Find an equation of the tangent line to the graph of the function f


by A_Munk3y
Tags: equation, function, graph, line, tangent
A_Munk3y
A_Munk3y is offline
#1
Sep29-10, 05:03 PM
P: 72
1. The problem statement, all variables and given/known data
Find an equation of the tangent line to the graph of the function f defined by the following equation at the indicated point.
(x - y - 1)3 = x; (1, -1)



3. The attempt at a solution
x3-y3=1
3y2(dy/dx)-3x2=0
3y2(dy/dx)=3x22
(dy/dx)=3y2/3x2
(dy/dx)=x2/y2
slope = (dy/dx) = 1

y-(-1)= 1(x-1)
y=x-2

thats wrong -.-
i tried making it dy/dx = x/y and still wrong.
where am i messing up? I'm pretty sure it has to do with the x at the end but i have no idea what to do with it!
We just learned derivatives so I'm still messing up with them.
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Dick
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#2
Sep29-10, 05:08 PM
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What has x^3-y^3=1 got to do with the problem? Your equation is (x-y-1)^3=x. Find y' using implicit differentiation.
A_Munk3y
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#3
Sep29-10, 05:17 PM
P: 72
Yea, i thought i was deriving it wrong :) Ok, let me go back and look at my notes to see how to do implicit differentiation.
Thanks

A_Munk3y
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#4
Sep29-10, 05:49 PM
P: 72

Find an equation of the tangent line to the graph of the function f


... i can't figure out how to do the implicit differentiation on this. Could someone help me out with it?
Dick
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#5
Sep29-10, 05:53 PM
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Quote Quote by A_Munk3y View Post
... i can't figure out how to do the implicit differentiation on this. Could someone help me out with it?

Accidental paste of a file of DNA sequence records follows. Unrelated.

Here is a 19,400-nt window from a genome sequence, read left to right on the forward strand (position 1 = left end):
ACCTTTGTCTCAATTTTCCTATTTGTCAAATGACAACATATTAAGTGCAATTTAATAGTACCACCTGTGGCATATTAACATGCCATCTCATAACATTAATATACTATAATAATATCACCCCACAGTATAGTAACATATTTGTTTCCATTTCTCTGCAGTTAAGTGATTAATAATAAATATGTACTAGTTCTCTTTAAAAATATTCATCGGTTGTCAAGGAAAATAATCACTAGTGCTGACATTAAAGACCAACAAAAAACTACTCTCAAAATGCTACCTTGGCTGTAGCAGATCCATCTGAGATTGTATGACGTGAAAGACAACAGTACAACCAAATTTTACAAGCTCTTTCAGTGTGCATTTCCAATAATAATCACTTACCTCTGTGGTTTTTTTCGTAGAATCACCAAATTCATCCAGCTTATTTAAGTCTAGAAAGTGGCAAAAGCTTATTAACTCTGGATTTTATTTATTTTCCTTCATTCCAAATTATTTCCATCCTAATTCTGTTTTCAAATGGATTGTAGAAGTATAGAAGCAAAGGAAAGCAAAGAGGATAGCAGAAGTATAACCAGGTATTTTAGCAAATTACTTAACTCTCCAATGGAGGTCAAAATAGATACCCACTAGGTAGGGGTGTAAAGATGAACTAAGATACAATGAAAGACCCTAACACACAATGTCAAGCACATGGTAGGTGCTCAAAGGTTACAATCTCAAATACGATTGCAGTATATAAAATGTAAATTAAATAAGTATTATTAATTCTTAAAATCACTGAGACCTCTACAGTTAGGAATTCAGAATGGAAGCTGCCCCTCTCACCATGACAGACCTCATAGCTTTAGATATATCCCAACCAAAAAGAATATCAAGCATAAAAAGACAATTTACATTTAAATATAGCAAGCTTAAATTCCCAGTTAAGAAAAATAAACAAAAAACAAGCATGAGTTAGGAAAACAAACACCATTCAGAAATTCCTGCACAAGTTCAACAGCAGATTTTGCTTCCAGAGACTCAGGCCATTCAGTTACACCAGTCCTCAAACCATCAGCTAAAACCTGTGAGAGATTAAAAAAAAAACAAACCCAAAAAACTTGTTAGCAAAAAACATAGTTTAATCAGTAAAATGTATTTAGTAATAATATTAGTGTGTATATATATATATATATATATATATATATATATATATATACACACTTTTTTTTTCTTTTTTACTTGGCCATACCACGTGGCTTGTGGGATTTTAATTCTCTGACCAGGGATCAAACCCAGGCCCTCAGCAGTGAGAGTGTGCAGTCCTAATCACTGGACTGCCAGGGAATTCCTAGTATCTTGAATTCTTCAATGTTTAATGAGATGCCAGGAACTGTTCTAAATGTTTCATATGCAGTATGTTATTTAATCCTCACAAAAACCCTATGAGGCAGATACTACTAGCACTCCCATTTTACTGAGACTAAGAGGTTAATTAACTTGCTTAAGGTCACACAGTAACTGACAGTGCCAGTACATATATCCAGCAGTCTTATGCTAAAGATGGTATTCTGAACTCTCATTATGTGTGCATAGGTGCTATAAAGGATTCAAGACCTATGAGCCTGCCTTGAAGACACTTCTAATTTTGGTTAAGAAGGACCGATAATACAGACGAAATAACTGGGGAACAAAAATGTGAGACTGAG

The derivative of u^3 is 3*u^2*u'. Put u=x-y-1. What do you get? Is that the part that's confusing you?
A_Munk3y
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#6
Sep29-10, 06:02 PM
P: 72
I'm getting confused on the dx/dy part. I'm not even sure i understand how to do this right.
I thought i had to have them all cubed then get the derivative of x3-y3-13 but obviously that's not right since your first response was what did x3-y3= 1 have to do anything.

So is it 3x2*u and 3y2*u -1? and then i add the dx/dy part somewhere? Or am i just way off here :(
Sorry, we just learned this stuff today and it still hasn't really sunk in.
Char. Limit
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#7
Sep29-10, 07:23 PM
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Why would you implicitly differentiate? Since 3 is an odd power, you can solve for y without losing any information...
Dick
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#8
Sep29-10, 08:53 PM
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Quote Quote by Char. Limit View Post
Why would you implicitly differentiate? Since 3 is an odd power, you can solve for y without losing any information...
Good point. If you aren't comfortable with implicit differentiation, try it that way. They both work.


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